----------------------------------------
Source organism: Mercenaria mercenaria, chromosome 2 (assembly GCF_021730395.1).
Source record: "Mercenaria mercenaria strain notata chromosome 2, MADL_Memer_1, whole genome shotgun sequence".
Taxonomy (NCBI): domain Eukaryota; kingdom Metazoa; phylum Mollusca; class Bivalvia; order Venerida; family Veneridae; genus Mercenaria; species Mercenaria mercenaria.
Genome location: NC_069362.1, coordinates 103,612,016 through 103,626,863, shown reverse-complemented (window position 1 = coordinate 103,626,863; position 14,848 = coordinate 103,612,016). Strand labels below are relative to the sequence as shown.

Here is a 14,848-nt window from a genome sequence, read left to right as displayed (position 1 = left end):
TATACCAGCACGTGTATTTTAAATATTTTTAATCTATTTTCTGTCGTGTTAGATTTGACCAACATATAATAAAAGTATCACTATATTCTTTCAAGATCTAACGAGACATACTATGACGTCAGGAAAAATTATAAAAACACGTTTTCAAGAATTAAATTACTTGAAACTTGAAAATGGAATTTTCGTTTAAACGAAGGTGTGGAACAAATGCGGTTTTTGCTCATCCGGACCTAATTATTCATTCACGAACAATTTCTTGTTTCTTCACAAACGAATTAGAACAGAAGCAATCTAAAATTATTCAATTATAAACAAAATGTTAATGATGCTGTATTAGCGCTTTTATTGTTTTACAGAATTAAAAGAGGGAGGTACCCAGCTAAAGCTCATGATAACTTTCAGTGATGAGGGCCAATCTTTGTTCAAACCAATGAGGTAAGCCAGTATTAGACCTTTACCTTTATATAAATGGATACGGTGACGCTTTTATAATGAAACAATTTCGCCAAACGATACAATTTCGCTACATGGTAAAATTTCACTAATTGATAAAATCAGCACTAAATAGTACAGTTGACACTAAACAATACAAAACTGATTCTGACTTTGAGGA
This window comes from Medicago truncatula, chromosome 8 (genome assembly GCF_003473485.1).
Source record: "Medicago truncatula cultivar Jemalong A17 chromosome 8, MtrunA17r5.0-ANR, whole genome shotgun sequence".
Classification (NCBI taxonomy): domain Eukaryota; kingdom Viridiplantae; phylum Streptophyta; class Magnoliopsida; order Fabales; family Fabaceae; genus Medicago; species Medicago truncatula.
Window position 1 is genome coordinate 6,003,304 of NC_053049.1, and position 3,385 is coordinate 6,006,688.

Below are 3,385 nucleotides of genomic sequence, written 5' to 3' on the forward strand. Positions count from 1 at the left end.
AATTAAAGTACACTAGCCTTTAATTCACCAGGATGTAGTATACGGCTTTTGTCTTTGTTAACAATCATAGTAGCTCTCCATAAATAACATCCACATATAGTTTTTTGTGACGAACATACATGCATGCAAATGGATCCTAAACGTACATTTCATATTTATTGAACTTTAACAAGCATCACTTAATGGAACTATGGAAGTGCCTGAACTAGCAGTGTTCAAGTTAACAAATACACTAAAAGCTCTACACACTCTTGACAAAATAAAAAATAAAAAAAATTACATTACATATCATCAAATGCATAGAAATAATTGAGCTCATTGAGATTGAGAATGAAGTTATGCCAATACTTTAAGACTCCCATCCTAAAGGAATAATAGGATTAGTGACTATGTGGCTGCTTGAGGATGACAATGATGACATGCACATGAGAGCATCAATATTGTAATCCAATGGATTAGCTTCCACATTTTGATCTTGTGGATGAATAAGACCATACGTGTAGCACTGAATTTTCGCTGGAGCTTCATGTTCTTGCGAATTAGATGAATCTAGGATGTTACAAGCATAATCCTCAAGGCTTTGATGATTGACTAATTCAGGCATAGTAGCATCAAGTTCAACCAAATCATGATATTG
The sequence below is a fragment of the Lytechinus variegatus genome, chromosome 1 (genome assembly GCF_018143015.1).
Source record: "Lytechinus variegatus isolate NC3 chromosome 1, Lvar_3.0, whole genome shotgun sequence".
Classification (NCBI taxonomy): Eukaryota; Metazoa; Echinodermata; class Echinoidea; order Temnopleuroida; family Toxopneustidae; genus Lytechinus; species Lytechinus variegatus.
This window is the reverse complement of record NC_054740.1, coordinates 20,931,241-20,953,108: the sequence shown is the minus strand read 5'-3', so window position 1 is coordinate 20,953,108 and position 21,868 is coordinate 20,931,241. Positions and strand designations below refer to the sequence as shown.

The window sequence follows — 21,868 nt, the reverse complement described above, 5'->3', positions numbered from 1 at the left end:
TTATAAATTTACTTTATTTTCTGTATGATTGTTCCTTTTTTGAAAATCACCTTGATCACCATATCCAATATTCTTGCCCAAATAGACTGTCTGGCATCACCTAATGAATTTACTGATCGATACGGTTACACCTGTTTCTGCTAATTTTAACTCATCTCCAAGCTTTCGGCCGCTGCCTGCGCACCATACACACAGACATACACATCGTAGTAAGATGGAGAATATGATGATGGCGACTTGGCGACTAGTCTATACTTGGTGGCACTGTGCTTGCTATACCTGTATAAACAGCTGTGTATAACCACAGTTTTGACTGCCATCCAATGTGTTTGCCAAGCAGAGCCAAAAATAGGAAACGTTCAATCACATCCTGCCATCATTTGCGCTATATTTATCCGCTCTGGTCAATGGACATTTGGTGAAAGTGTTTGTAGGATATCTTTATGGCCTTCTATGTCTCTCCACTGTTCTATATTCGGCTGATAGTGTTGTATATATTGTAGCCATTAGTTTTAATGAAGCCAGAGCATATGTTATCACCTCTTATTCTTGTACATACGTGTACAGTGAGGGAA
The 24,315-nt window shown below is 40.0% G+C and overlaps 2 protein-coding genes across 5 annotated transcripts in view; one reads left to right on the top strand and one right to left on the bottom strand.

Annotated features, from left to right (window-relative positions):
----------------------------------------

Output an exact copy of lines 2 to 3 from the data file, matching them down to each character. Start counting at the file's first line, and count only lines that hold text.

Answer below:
Source record: "Mercenaria mercenaria strain notata chromosome 2, MADL_Memer_1, whole genome shotgun sequence".
Taxonomy (NCBI): domain Eukaryota; kingdom Metazoa; phylum Mollusca; class Bivalvia; order Venerida; family Veneridae; genus Mercenaria; species Mercenaria mercenaria.